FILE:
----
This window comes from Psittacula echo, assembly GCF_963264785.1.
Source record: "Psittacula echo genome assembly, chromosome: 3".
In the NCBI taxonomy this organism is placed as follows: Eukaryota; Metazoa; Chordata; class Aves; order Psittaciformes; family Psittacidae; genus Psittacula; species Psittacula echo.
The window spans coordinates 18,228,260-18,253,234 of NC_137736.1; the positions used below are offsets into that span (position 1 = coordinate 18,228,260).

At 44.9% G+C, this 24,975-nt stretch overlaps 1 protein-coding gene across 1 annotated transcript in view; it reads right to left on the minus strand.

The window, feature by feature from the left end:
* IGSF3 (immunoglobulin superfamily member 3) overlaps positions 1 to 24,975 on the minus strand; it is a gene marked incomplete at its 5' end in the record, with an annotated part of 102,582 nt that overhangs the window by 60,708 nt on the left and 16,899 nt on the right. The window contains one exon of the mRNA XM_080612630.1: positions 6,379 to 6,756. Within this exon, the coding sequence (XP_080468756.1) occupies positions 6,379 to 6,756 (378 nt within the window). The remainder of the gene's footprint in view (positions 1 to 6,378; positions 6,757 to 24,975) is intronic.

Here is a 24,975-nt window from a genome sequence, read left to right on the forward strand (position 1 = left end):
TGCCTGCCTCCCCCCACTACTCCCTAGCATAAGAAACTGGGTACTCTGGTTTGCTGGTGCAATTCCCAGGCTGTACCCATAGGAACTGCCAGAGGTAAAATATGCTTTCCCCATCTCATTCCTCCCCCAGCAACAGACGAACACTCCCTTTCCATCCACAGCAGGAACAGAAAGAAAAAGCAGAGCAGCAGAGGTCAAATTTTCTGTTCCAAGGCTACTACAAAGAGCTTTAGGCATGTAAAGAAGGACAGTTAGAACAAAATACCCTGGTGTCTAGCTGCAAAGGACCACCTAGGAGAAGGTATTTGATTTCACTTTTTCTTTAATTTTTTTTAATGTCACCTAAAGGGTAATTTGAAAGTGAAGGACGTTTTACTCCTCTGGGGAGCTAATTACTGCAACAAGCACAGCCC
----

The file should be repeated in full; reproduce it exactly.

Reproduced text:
This window comes from Psittacula echo, assembly GCF_963264785.1.
Source record: "Psittacula echo genome assembly, chromosome: 3".
In the NCBI taxonomy this organism is placed as follows: Eukaryota; Metazoa; Chordata; class Aves; order Psittaciformes; family Psittacidae; genus Psittacula; species Psittacula echo.
The window spans coordinates 18,228,260-18,253,234 of NC_137736.1; the positions used below are offsets into that span (position 1 = coordinate 18,228,260).

At 44.9% G+C, this 24,975-nt stretch overlaps 1 protein-coding gene across 1 annotated transcript in view; it reads right to left on the minus strand.

The window, feature by feature from the left end:
* IGSF3 (immunoglobulin superfamily member 3) overlaps positions 1 to 24,975 on the minus strand; it is a gene marked incomplete at its 5' end in the record, with an annotated part of 102,582 nt that overhangs the window by 60,708 nt on the left and 16,899 nt on the right. The window contains one exon of the mRNA XM_080612630.1: positions 6,379 to 6,756. Within this exon, the coding sequence (XP_080468756.1) occupies positions 6,379 to 6,756 (378 nt within the window). The remainder of the gene's footprint in view (positions 1 to 6,378; positions 6,757 to 24,975) is intronic.

Here is a 24,975-nt window from a genome sequence, read left to right on the forward strand (position 1 = left end):
TGCCTGCCTCCCCCCACTACTCCCTAGCATAAGAAACTGGGTACTCTGGTTTGCTGGTGCAATTCCCAGGCTGTACCCATAGGAACTGCCAGAGGTAAAATATGCTTTCCCCATCTCATTCCTCCCCCAGCAACAGACGAACACTCCCTTTCCATCCACAGCAGGAACAGAAAGAAAAAGCAGAGCAGCAGAGGTCAAATTTTCTGTTCCAAGGCTACTACAAAGAGCTTTAGGCATGTAAAGAAGGACAGTTAGAACAAAATACCCTGGTGTCTAGCTGCAAAGGACCACCTAGGAGAAGGTATTTGATTTCACTTTTTCTTTAATTTTTTTTAATGTCACCTAAAGGGTAATTTGAAAGTGAAGGACGTTTTACTCCTCTGGGGAGCTAATTACTGCAACAAGCACAGCCC